So, you see, translation is not only a matter of transferring one thing from one language to another: I think it has to do with interpreting, but also sometimes with explaining the text, when it deals with these kind of very local matters.

    Saludos
    Last edited by CarlosRoberto; 04-17-2008 at 12:28 AM.

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    Moderator SandraT's Avatar
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    Interesting thread indeed and specially reading all the opinions which at the end bring us together since we share mostly all of them.
    I have also something to add, very much based in my own experience.
    My former boss was from X but he knew English and a little bit of Spanish which made him think he could translate. He gives me a plain text about a country profile to translate (Eng-Sp) and when he read the result, he asked me why I changed the original so much!!!???
    He did not want me to say "el país tiene una extensión territorial de...", instead, he wanted me to say "el país tiene un largo de..." and "ejecutar un instrumento"??? No way, it had to be "tocar un instrumento" because "ejecutar" means to kill. (I worked as an Intl. Sales Rep for 8 years for a record label.) In this case, "tocar un instrumento" is not wrong but if you can use a more formal word for that...The examples would be endless and you would be more and more surprised!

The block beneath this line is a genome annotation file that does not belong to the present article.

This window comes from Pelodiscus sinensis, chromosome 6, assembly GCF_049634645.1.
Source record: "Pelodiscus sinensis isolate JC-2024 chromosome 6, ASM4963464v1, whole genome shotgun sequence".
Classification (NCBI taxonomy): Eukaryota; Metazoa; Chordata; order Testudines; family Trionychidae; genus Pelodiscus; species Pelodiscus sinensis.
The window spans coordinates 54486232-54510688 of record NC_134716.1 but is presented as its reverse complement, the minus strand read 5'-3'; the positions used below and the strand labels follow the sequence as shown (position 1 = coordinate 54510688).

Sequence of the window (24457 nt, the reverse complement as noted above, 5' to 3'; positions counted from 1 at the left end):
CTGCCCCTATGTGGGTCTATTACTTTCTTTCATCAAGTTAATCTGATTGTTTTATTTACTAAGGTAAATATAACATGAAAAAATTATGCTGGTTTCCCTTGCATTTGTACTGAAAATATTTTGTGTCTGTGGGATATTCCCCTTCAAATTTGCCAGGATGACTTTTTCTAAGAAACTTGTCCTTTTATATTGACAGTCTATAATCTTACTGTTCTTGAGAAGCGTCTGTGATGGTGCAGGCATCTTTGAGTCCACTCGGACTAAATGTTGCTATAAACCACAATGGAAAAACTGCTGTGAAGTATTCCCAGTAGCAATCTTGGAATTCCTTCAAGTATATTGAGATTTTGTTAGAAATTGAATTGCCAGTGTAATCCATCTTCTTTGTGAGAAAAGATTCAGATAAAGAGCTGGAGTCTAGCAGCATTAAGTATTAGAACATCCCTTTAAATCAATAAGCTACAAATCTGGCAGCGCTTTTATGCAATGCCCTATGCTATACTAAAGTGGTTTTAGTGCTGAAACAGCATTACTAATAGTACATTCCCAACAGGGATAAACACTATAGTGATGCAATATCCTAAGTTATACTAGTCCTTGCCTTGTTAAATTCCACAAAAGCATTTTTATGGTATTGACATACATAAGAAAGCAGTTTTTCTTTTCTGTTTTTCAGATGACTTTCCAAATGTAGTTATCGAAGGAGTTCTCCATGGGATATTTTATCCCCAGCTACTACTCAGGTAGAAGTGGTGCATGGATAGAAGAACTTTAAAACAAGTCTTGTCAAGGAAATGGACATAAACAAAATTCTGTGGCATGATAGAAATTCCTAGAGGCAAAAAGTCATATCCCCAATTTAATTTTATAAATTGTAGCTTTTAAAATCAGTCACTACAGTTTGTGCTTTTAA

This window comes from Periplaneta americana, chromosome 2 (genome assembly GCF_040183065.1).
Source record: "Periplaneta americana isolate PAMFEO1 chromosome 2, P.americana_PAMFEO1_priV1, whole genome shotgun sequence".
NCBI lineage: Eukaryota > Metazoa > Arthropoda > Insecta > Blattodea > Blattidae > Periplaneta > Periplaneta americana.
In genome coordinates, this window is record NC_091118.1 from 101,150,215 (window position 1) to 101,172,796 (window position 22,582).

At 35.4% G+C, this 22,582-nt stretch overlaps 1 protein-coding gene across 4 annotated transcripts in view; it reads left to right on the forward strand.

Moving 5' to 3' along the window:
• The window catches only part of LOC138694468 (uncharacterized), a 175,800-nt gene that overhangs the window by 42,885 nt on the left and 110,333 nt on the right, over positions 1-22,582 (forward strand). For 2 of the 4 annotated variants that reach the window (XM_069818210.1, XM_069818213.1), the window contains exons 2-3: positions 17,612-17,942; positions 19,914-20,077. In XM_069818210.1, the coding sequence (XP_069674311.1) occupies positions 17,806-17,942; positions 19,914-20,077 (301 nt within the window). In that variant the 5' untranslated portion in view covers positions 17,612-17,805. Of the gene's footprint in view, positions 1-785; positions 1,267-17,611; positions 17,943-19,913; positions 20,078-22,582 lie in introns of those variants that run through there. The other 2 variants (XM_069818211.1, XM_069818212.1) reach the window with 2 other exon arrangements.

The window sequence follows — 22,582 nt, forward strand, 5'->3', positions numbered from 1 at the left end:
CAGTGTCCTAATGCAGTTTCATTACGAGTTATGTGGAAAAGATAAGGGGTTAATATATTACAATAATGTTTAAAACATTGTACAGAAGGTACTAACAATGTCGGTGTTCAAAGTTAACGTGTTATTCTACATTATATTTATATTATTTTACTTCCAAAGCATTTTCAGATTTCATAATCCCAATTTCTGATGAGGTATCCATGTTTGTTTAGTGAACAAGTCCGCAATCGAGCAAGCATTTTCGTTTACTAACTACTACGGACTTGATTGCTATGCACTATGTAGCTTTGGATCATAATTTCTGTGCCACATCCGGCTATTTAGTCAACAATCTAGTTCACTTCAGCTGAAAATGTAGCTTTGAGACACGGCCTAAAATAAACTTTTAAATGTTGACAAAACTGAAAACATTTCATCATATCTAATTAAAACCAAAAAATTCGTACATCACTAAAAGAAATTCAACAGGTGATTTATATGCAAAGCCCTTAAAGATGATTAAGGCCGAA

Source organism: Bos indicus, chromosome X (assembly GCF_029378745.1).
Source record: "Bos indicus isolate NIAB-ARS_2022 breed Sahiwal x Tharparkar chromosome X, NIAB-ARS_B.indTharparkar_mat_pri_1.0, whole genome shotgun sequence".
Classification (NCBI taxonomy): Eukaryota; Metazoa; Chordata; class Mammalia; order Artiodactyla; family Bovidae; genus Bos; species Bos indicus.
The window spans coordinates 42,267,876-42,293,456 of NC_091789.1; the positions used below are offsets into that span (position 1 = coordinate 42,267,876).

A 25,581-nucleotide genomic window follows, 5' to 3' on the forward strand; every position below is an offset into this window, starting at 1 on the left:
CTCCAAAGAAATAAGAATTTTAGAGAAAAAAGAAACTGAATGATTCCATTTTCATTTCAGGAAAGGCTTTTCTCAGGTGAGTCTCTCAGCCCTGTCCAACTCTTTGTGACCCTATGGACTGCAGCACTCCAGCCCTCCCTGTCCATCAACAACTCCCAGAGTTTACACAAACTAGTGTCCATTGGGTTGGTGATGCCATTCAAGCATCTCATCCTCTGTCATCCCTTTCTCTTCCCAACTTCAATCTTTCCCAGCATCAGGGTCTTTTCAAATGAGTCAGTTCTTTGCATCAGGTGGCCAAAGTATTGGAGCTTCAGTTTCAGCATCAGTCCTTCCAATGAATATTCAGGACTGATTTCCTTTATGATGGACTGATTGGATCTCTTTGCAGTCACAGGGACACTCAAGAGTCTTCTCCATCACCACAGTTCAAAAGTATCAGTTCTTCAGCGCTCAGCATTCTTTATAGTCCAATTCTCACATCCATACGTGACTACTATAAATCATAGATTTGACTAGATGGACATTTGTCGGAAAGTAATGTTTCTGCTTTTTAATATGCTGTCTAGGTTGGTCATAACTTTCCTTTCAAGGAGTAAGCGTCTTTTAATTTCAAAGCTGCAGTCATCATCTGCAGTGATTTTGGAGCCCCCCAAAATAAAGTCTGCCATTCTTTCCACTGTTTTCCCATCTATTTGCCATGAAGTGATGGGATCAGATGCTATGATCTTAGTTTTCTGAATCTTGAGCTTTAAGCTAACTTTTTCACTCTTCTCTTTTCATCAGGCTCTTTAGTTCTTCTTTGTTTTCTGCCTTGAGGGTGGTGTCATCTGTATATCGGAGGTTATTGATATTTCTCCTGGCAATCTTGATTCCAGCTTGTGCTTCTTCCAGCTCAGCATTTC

And very well, I had to change the whole text and make it look so ridiculous that I was glad I did not have to put my name at the end!!! Just to please him! This is something we must take into account too...the customer. I hope though, that there are not many people like this and the truth is that this has been an only one experience.

    Apart from that, I think that if we feel that the reader will not understand a certain word because it's too regional, we either look for the most approximate translation or leave it like that and then add a foot note. But I would not go on an explanation and changing the original. We are translators, not editors.

    And yes, we have to investigate, get to know what we are going to translate, but we do not have to add the result of our investigation to the text. So, once we understand, we translate into the target language using our knowledge in a way that the reader will understand too without going too far from the original. Otherwise, it will be our own text, not a translation of the original.

    I also love literary texts cause I love to be creative and this type of texts give us certain freedom to translate. The technical ones are a different story. As Hebe said the best policy is to be as faithful as possible. One little change in a word can change the whole meaning of the text.
    This could be dangerous in a political text. I had to translate a letter from a high official once and there was this word which I could not understand within the context and I spent a while trying to figure it out. I even asked for other colleagues opinion. Just that word could change the meaning of the entire letter...and you can't just go beat around the bushes with that, many things at stake!

    So, we always have to adjust to the situation, the type of text, the context, the regional aspects, etc.
    Last edited by SandraT; 04-18-2008 at 10:16 AM.